E-Commerce: The Third Generation: The Rate of Change Is Preparing to Slow Down
The Third Generation: The Rate of Change Is Preparing to Slow Down
I have a confession to make. I don’t believe in the concept of "Internet" speed. I am not a proponent of the "be-quick-or-be-dead" school of thought. I don’t even believe in the "first mover" advantage.
The reason the notion of Internet speed and first-mover advantage emerged as organizing concepts in business is because the initial wave of Web-oriented technology was so accessible that basically anybody could use it. I frequently tell my students that if a 19-year-old working in a garage can come up with Napster, technically, it cannot be that sophisticated. Basically, everybody who wanted to was able to jump on the Internet bandwagon immediately. But, not everybody wanted to. Those who jumped early reaped some benefits.
However, the real benefits of Web-based technology are yet to come. Over the past several years, the available technology has become increasingly more complex. Once technology reaches a certain level of complexity, the rate of change slows dramatically, but the benefits increase proportionally.
This pattern is clear in the e-commerce arena. The first generation of e-commerce sites consisted of text-and-graphics affairs that served as placeholders for companies on the Web. In the second generation, companies connected product databases and catalogs to a Web interface, and began to integrate their online activities with their back-end legacy systems. While more sophisticated than text-and-graphics Web sites, bolting a Web interface with a database is not particularly challenging for many IS organizations.
Looking to the Next Generation
The third generation of e-commerce systems is a different story. Many observers believe that the next step for e-commerce is to integrate the entire supply chain from supplier to customers, using Internet-based technology.
Creating virtual supply chains will not be a trivial task that will be easily implemented in Internet speed. Many of the basic building blocks of a virtual supply chain are not in place. In fact, according to Mike Krechevsky, Vice President of Strategic Alliances and Managing Director of Dun & Bradstreet’s Supply Chain Management practice, many large companies do not even have a clear idea of who their business partners are and the nature of the transactions between the entities. In Fortune 1000 companies, Krechevsky says, most information is fragmented among different databases and cannot be easily synthesized. Suppose a company buys midrange servers from IBM and Notes from Lotus, an IBM company. Because those orders may be processed differently by different units of a corporation, there may be no way that corporate management can understand the full extent of its relationship with all the units of IBM.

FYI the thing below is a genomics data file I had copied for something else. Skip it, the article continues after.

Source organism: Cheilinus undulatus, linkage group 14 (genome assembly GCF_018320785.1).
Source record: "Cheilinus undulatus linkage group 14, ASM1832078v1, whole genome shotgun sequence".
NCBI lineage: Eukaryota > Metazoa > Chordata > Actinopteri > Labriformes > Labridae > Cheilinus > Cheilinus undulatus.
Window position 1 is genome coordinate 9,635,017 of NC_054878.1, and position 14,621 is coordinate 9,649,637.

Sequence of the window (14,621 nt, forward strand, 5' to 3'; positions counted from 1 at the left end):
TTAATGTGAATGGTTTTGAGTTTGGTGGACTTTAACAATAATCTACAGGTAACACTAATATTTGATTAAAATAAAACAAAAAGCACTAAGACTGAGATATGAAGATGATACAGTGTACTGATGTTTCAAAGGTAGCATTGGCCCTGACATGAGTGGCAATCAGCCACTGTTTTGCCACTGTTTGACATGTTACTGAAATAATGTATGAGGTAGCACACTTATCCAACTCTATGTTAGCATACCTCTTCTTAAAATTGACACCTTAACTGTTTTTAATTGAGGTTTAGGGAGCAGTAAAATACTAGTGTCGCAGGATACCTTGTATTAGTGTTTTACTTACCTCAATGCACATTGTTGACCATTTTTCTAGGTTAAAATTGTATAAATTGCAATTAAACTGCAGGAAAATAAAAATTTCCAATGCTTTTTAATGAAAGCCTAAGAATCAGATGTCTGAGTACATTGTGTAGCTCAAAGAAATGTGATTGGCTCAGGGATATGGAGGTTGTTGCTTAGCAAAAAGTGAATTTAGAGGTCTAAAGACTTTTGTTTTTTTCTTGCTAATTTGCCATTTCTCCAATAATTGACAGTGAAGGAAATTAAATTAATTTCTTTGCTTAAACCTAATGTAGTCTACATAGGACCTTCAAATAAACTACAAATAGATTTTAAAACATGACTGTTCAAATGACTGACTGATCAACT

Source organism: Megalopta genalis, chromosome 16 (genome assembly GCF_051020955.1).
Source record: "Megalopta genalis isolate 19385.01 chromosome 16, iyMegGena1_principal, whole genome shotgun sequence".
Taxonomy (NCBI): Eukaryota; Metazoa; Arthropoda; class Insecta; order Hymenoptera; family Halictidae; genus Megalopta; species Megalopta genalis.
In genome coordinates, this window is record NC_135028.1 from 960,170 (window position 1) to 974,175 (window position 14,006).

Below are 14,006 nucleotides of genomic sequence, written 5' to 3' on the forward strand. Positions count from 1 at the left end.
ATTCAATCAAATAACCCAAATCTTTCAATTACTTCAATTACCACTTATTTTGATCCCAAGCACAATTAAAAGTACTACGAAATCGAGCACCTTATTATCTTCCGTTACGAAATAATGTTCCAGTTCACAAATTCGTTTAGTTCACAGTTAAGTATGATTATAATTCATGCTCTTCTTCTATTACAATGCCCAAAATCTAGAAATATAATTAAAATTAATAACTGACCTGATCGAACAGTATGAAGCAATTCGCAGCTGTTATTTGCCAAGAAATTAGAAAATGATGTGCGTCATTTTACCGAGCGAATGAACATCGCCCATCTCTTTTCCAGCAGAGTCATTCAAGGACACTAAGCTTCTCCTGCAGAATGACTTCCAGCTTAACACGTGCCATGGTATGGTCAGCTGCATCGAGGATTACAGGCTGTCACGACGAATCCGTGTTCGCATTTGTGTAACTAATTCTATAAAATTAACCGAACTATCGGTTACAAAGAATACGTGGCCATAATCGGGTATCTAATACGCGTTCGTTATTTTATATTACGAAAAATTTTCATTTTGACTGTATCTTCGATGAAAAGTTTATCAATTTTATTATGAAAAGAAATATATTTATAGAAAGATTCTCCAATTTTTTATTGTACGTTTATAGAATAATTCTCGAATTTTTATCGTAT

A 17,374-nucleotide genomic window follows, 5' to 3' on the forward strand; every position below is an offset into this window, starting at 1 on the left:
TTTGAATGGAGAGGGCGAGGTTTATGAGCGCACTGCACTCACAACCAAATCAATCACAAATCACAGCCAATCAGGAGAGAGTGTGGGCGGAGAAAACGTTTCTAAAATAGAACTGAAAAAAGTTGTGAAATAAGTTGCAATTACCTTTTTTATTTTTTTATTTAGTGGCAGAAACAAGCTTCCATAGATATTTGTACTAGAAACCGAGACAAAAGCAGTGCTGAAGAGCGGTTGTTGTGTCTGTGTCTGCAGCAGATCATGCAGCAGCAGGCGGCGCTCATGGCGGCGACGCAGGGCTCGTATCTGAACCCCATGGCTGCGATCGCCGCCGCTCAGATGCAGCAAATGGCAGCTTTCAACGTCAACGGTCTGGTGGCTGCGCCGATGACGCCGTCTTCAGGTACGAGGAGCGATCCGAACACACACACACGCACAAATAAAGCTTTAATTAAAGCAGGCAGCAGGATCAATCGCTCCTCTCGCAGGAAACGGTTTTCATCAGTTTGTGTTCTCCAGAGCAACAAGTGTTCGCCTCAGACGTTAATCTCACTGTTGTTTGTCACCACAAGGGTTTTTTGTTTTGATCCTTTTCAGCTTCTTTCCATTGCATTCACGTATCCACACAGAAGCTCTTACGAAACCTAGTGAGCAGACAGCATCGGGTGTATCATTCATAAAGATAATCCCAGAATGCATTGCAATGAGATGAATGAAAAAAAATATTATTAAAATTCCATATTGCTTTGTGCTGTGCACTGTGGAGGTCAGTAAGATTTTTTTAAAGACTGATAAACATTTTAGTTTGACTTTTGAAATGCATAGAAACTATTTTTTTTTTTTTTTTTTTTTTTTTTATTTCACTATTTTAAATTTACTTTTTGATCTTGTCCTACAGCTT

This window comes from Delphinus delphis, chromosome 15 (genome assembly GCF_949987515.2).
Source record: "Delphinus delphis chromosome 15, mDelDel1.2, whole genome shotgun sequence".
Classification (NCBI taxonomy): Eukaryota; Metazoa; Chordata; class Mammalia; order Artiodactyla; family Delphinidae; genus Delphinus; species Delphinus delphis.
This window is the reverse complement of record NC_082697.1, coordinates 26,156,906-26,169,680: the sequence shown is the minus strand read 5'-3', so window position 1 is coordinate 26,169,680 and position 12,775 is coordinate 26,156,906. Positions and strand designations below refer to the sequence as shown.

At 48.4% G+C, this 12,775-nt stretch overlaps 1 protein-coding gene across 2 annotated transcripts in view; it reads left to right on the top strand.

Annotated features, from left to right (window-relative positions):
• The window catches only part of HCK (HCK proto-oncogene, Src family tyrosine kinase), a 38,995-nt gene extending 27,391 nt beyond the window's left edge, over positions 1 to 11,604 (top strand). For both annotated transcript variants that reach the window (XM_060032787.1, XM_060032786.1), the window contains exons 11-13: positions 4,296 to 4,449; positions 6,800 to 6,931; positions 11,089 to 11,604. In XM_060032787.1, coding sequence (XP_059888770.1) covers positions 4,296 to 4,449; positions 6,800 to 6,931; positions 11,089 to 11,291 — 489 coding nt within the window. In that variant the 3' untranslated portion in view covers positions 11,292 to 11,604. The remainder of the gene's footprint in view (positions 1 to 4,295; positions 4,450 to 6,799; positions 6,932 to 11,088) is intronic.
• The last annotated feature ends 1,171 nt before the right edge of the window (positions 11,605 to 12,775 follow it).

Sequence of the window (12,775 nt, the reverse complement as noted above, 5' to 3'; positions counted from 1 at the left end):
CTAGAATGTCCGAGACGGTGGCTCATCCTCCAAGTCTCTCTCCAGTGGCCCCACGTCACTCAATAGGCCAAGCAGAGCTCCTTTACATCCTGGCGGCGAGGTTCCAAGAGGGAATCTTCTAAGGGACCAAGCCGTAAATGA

Supplying the Need
The same issue exists on the supply side of the equation. Multiple units of one company may be selling goods and services to multiple units of another company, and corporate management may have no way of knowing the full extent of the relationship.
It is going to be a long jump to get from not even knowing how much business a company is doing with whom, to putting virtual supply chains in place. As a first step, Dun & Bradstreet (D&B), along with the United Nations Development Programme, has launched an initiative that, eventually, could play a crucial role in the development of third-generation e-commerce systems – a global commodity code standard that classifies more than 8,000 products and services around the world. The eight-digit hierarchical code is the result of a merger of the United Nations’ Common Coding System (UNCCS) and Dun & Bradstreet’s Standard Products and Services Codes (SPSC). The UN/ SPSC allows companies to consistently classify the products and services they buy and sell.
Using the code in conjunction with a universal business identifier, such as the D&B D-U-N-S Number, can help companies track and manage their relationships with suppliers. Appending the UN/SPSC and D&B D-U-N-S numbers to a company’s file of suppliers can help firms identify interrelated suppliers and gauge opportunities for consolidating and leveraging those relationships.
"The standard helps companies manage the ‘who’ side of their trading relationships," says Krechevsky. That will be welcome as the growth of e-commerce promises to increase the complexity of trading relationships exponentially.
Evaluating and understanding business partners seems like a fundamental business activity. But, if even this basic task is not easily done, obviously the growth of third-generation e-commerce is going to move much slower than the so-called first and second generations.
But, then if change will come slower now than in earlier generations of e-commerce, companies still have to adapt expeditiously.
As e-commerce moves into the third generation, the pace at which companies incorporate new technology will be less important than the propriety of their choices. Key building blocks are still just emerging.
About the Author: Elliot King is an Associate Professor of Communications at Loyola College in Baltimore, Maryland. He can be reached at (410) 356-3943, or via e-mail at firstname.lastname@example.org.